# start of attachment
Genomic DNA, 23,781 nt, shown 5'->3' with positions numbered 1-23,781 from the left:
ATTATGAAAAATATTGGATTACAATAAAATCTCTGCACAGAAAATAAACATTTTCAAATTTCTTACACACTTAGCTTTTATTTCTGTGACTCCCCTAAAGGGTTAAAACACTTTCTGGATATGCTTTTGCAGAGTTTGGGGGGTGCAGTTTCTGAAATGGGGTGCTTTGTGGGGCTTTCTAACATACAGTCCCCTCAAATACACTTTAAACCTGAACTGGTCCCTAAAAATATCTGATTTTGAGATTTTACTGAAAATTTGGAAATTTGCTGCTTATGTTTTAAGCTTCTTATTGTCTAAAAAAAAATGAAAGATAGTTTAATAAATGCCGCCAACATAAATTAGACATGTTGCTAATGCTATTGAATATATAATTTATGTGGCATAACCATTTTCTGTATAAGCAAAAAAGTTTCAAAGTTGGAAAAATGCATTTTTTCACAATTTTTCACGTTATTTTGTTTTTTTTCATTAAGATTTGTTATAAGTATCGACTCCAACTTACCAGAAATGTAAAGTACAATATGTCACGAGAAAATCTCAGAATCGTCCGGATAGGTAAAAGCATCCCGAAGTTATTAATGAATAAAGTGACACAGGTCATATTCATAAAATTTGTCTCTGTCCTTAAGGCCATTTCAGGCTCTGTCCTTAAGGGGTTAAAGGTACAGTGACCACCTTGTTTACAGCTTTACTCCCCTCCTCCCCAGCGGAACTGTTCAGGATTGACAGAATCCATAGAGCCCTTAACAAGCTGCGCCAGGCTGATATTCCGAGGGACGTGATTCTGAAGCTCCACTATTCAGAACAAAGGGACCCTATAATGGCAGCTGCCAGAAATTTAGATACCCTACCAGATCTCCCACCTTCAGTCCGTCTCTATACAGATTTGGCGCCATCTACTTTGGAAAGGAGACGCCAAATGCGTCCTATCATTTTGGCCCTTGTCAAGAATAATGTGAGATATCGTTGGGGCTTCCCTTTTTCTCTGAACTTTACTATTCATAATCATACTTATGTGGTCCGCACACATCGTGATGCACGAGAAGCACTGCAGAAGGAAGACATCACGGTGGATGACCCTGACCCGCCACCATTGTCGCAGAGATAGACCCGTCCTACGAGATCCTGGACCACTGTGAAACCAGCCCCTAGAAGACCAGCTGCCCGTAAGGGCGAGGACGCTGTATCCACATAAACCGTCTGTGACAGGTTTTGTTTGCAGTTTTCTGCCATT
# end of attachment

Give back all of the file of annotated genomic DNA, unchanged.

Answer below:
Genomic DNA, 23,781 nt, shown 5'->3' with positions numbered 1-23,781 from the left:
ATTATGAAAAATATTGGATTACAATAAAATCTCTGCACAGAAAATAAACATTTTCAAATTTCTTACACACTTAGCTTTTATTTCTGTGACTCCCCTAAAGGGTTAAAACACTTTCTGGATATGCTTTTGCAGAGTTTGGGGGGTGCAGTTTCTGAAATGGGGTGCTTTGTGGGGCTTTCTAACATACAGTCCCCTCAAATACACTTTAAACCTGAACTGGTCCCTAAAAATATCTGATTTTGAGATTTTACTGAAAATTTGGAAATTTGCTGCTTATGTTTTAAGCTTCTTATTGTCTAAAAAAAAATGAAAGATAGTTTAATAAATGCCGCCAACATAAATTAGACATGTTGCTAATGCTATTGAATATATAATTTATGTGGCATAACCATTTTCTGTATAAGCAAAAAAGTTTCAAAGTTGGAAAAATGCATTTTTTCACAATTTTTCACGTTATTTTGTTTTTTTTCATTAAGATTTGTTATAAGTATCGACTCCAACTTACCAGAAATGTAAAGTACAATATGTCACGAGAAAATCTCAGAATCGTCCGGATAGGTAAAAGCATCCCGAAGTTATTAATGAATAAAGTGACACAGGTCATATTCATAAAATTTGTCTCTGTCCTTAAGGCCATTTCAGGCTCTGTCCTTAAGGGGTTAAAGGTACAGTGACCACCTTGTTTACAGCTTTACTCCCCTCCTCCCCAGCGGAACTGTTCAGGATTGACAGAATCCATAGAGCCCTTAACAAGCTGCGCCAGGCTGATATTCCGAGGGACGTGATTCTGAAGCTCCACTATTCAGAACAAAGGGACCCTATAATGGCAGCTGCCAGAAATTTAGATACCCTACCAGATCTCCCACCTTCAGTCCGTCTCTATACAGATTTGGCGCCATCTACTTTGGAAAGGAGACGCCAAATGCGTCCTATCATTTTGGCCCTTGTCAAGAATAATGTGAGATATCGTTGGGGCTTCCCTTTTTCTCTGAACTTTACTATTCATAATCATACTTATGTGGTCCGCACACATCGTGATGCACGAGAAGCACTGCAGAAGGAAGACATCACGGTGGATGACCCTGACCCGCCACCATTGTCGCAGAGATAGACCCGTCCTACGAGATCCTGGACCACTGTGAAACCAGCCCCTAGAAGACCAGCTGCCCGTAAGGGCGAGGACGCTGTATCCACATAAACCGTCTGTGACAGGTTTTGTTTGCAGTTTTCTGCCATT